Years from now, earnest journalism majors will study an episode set to air on Indian television later today, in which Barkha Dutt, a massively influential but ethically embattled TV news anchor, submits herself to public inquisition by a panel of her peers. Four flinty journalists will grill the anchor on the extent of her relationship with one of India’s most influential (and, some would say, murky) corporate lobbyists, with whom the anchor was clandestinely taped talking about how to get a pliable politician a job in the Indian cabinet—a placement that would have benefitted the lobbyist’s corporate clients to the tune of hundreds of millions of dollars. (One assumes that clips of the inquisition will be posted on Ms. Dutt’s NDTV website.)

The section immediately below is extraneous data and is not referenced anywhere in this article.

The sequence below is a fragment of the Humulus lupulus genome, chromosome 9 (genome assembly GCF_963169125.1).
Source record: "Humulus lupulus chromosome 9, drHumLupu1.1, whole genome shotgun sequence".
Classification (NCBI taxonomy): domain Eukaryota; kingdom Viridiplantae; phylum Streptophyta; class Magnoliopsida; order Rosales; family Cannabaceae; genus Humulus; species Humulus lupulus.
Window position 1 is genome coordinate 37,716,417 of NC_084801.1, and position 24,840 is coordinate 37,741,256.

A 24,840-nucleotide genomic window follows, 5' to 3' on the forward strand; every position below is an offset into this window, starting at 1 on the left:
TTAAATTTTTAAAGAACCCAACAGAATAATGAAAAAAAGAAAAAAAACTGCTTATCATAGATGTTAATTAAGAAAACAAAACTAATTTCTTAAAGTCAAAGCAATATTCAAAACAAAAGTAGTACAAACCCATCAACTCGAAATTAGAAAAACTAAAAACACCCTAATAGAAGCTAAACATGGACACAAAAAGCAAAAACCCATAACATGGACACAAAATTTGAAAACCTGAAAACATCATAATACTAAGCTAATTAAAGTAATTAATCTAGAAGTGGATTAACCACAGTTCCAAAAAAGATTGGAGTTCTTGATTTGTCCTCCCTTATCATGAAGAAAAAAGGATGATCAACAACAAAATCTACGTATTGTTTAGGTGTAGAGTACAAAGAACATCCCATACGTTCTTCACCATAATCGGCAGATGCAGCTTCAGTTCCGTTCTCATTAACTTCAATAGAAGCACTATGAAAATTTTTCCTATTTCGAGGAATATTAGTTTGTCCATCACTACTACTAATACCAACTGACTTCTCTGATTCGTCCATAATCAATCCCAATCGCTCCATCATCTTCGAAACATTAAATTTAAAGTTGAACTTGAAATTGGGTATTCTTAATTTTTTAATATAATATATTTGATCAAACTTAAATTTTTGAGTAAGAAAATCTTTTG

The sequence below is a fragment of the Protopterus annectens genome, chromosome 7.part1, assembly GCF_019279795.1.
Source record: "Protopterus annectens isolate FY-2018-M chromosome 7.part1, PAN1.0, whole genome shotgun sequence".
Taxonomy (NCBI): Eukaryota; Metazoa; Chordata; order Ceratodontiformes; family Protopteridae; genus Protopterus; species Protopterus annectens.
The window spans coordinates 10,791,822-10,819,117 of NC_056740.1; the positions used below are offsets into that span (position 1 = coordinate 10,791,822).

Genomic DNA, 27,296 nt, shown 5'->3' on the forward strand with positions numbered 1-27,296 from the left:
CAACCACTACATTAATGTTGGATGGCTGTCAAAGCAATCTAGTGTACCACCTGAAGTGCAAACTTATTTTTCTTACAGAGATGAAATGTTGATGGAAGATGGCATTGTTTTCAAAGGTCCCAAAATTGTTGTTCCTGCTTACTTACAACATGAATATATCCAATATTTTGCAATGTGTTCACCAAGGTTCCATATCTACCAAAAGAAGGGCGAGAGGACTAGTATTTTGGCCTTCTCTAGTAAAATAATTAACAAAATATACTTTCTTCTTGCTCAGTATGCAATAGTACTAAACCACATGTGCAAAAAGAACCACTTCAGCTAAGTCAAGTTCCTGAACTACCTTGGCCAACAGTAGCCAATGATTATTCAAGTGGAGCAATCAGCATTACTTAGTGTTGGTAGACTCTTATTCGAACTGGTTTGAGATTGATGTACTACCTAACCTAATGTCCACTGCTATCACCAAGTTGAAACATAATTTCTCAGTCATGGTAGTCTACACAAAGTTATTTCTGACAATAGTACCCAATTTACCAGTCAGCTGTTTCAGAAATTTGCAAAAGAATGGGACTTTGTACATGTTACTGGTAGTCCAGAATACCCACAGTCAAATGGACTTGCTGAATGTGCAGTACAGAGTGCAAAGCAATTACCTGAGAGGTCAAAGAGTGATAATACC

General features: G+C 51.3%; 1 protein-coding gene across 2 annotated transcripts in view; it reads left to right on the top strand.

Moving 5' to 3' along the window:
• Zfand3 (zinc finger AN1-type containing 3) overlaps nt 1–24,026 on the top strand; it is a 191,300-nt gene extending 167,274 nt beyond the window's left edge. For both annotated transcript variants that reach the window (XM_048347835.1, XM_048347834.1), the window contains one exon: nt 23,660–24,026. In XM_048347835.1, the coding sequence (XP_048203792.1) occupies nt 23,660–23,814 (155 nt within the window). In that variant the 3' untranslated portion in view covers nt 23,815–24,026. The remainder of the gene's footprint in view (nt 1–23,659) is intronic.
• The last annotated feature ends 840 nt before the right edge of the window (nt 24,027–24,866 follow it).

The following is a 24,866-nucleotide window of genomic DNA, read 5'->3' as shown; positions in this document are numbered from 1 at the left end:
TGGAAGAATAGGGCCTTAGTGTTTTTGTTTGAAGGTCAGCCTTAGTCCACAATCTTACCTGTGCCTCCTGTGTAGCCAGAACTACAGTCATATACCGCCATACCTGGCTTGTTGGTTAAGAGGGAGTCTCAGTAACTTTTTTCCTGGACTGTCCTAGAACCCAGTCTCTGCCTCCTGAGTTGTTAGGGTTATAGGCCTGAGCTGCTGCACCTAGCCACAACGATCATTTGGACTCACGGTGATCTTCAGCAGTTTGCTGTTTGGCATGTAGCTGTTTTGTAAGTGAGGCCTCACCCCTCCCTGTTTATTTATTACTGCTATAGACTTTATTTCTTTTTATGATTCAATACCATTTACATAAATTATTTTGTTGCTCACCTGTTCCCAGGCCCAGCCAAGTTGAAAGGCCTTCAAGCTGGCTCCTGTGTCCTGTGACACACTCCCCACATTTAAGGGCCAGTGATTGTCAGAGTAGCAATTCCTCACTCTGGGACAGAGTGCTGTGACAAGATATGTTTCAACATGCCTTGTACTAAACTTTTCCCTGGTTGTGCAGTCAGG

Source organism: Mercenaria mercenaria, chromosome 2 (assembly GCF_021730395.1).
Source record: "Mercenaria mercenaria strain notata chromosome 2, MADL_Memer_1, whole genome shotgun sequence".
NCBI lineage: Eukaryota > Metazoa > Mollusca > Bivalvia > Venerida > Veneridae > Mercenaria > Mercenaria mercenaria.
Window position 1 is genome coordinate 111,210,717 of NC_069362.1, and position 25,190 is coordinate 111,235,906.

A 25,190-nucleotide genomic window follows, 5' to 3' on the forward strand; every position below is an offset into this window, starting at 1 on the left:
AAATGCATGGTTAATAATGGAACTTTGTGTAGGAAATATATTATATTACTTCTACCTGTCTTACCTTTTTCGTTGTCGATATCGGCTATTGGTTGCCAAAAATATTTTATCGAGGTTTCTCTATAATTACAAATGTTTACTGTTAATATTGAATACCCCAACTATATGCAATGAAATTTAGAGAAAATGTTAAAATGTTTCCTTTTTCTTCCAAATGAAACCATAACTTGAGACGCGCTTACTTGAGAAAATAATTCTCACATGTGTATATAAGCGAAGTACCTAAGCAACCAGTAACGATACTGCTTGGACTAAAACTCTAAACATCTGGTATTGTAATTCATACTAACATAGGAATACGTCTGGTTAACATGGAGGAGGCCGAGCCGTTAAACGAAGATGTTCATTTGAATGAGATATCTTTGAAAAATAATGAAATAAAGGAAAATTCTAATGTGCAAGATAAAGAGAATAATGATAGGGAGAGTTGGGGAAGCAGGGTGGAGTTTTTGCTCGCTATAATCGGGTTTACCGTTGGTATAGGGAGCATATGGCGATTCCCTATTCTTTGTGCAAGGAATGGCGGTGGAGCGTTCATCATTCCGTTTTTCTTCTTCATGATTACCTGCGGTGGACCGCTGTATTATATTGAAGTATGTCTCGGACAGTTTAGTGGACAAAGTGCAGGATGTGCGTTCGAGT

Think—and I offer this rough-hewn equivalent only to bring the matter to life for an American readership—of Katie Couric as the anchor, caught on tape talking to the flack for Halliburton, on the subject of getting Halliburton’s preferred candidate the job of defense secretary in the run-up to a major war. And think, then, of an hour-long segment in which Couric sits down with, say, Charles Krauthammer, Fred Hiatt, Ken Auletta, and Katrina vandel Heuvel, and submits herself to on-air questioning on the subject—with the aim of explaining, as Dutt has sought to do, on Twitter, Facebook, and in a press release, how her conversation with the lobbyist was within the bounds of ethically acceptable journalism.